Lake Charles city officials are taking a new look at alternative fuels for public vehicles. City Councilman Rodney Geyen has been pushing Lake Charles City Hall officials to research the costs and savings of using natural gas to run vehicles.
Geyen points to the Lafayette Consolidated Government as an example of what can be done. Lafayette officials have told Geyen that a $25,000-a-month fuel bill for five city buses was reduced to $1,800 a month using compressed natural gas.
More than two years after the catastrophic BP oil spill, environmental groups say billions of dollars BP is expected to spend on restoration should go toward buying tens of thousands of acres of coastal land for conservation, rebuilding Louisiana's eroding wetlands and creating nearly 200 miles of oyster reefs.
With the Mississippi River running at low levels, salt water is moving up from the Gulf of Mexico.
The Times-Picayune reports that denser, heavier saltwater flows upriver beneath fresh water flowing downstream when the river's flow drops below normal. The Army Corps of Engineers says salt water is not yet considered a threat to water supplies in the New Orleans area.
ASSUMPTION PARISH — A top geologist at the Louisiana Department of Natural Resources says bubbling gas in bayous in Assumption Parish may be connected to a salt dome deep underground.
The Advocate reports (http://bit.ly/LsftDK) that Madhurendu Kumar, director of DNR's geological oil and gas division, told residents last week that gas that has collected in pockets of a fault along the Napoleonville Dome could be being released naturally.
There are 151,347 trees, more or less, within Mandeville's city limits, and only about 7 percent of them are live oaks.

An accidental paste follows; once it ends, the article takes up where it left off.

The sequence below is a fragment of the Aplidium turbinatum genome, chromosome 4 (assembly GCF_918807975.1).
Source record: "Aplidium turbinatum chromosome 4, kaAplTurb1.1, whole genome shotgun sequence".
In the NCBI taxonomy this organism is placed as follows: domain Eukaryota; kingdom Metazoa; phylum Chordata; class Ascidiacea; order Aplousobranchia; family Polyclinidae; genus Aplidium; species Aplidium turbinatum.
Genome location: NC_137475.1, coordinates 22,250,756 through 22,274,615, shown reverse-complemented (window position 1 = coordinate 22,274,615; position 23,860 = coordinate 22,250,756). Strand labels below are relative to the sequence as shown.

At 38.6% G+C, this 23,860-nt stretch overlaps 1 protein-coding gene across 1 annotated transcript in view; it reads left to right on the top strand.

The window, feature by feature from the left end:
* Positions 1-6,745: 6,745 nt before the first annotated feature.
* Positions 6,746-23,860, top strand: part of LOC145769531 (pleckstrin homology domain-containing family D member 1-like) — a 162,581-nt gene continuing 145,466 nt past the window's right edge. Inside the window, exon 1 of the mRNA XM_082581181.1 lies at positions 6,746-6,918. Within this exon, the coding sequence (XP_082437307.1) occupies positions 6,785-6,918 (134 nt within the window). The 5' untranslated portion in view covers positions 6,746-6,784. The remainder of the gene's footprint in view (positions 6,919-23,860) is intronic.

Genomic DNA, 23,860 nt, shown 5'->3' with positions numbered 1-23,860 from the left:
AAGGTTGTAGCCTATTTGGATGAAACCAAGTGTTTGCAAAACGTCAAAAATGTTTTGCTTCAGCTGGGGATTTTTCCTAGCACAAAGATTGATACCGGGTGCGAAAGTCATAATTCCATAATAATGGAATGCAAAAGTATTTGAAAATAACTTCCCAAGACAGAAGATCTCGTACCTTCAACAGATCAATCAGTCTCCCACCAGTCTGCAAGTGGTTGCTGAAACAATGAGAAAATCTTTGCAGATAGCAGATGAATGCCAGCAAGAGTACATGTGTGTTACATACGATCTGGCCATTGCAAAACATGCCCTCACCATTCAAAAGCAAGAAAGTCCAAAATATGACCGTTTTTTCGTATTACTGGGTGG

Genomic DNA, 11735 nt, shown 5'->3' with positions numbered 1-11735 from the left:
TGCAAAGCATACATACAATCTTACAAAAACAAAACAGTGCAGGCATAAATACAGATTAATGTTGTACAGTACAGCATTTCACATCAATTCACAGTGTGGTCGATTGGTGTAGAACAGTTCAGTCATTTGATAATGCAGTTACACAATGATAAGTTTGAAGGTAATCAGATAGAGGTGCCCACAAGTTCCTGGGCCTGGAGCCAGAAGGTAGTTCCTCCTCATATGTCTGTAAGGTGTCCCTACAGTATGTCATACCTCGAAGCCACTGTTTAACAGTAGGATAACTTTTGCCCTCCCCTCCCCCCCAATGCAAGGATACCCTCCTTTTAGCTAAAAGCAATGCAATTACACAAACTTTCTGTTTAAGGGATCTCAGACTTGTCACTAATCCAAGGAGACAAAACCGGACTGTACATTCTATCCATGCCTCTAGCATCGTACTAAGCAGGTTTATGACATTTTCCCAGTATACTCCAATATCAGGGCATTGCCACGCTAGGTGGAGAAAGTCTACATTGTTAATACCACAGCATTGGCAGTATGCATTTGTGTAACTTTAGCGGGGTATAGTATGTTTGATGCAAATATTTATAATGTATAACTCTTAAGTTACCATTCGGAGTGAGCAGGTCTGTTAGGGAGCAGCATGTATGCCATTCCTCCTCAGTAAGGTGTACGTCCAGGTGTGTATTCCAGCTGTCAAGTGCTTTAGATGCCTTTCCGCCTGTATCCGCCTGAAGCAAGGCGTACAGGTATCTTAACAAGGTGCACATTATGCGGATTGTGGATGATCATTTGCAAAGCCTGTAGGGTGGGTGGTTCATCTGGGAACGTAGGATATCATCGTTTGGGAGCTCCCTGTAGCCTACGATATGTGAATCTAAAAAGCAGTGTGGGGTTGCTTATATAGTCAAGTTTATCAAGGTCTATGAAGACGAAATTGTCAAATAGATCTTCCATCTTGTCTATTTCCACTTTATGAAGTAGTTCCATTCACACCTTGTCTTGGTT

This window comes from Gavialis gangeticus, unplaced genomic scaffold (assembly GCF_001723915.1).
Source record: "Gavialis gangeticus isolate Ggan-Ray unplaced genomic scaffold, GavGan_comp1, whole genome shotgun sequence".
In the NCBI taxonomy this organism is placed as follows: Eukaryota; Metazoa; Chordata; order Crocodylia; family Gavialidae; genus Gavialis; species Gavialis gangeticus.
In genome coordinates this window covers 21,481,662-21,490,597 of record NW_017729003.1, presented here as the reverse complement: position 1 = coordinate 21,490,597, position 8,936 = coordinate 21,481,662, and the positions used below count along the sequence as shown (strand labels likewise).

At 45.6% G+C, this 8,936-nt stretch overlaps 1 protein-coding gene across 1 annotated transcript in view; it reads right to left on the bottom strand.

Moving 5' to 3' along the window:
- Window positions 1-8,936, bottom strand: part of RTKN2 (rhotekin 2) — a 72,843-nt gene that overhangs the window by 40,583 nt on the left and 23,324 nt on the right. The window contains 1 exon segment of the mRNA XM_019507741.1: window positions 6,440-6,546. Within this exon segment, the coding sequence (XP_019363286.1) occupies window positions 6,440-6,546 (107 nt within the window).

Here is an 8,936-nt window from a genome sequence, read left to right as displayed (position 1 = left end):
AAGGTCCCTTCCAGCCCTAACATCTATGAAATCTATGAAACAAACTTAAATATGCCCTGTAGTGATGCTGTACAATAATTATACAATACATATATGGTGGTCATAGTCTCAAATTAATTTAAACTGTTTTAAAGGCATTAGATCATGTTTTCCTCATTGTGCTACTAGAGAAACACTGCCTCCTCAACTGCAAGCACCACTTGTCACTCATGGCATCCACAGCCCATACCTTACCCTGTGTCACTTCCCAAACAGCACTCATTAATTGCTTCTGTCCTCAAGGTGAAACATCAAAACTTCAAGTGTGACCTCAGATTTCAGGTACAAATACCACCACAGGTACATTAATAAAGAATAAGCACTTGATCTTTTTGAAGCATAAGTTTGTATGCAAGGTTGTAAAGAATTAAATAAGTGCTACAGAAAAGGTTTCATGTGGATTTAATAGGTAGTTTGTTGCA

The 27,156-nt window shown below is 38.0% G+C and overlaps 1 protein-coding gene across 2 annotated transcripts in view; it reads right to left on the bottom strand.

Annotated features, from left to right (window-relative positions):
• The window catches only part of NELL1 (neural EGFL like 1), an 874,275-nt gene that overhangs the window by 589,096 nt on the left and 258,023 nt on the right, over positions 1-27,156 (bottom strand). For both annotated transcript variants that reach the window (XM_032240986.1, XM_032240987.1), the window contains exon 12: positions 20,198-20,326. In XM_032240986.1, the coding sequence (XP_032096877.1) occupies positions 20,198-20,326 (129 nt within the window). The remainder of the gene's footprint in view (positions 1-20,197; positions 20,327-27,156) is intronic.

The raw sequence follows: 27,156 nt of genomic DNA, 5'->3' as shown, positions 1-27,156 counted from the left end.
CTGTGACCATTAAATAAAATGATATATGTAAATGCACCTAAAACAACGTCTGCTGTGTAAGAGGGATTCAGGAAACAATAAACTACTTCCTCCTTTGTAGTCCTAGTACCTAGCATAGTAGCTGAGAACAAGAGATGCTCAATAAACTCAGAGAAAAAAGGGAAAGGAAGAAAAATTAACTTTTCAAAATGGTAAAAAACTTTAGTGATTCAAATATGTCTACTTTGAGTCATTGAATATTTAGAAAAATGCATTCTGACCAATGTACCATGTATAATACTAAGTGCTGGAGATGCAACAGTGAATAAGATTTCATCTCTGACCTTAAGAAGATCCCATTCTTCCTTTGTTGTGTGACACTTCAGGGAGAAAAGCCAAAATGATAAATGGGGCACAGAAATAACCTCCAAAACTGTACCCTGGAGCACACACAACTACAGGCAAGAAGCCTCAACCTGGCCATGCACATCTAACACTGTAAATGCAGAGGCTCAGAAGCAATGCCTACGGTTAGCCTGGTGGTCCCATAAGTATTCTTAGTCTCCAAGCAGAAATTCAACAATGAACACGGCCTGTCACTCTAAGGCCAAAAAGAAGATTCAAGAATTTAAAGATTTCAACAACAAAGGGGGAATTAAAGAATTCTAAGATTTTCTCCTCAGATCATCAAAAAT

Those are among the findings of a study done for the city by two graduate students and their professors at the Southern University Agricultural Research & Extension Center.
Maggie Trenary, an inspector in the city planning department, tells The Times-Picayune (http://bit.ly/NrgLj5) that the low number of live oaks was a surprise. She says the city will have to plant more.
Montana is making it easier to hunt wolves. The wolf population has been growing even though wolf hunting is already legal. So wildlife officials are doing away with the statewide kill limit. They are nearly doubling the length of the season and the state will also allow trapping, which many conservationists call inhumane. Here's Dan Boyce with Montana Public Radio.
This past week, the National Oceanic and Atmospheric Administration (NOAA) released a report linking climate change to some of the extreme weather events of 2011, like the devastating drought in Texas and record high temperatures in Britain.
None of this bodes well for the future, but there is a glimmer of hope. It turns out that U.S. carbon emissions are down nearly 8 percent since 2006.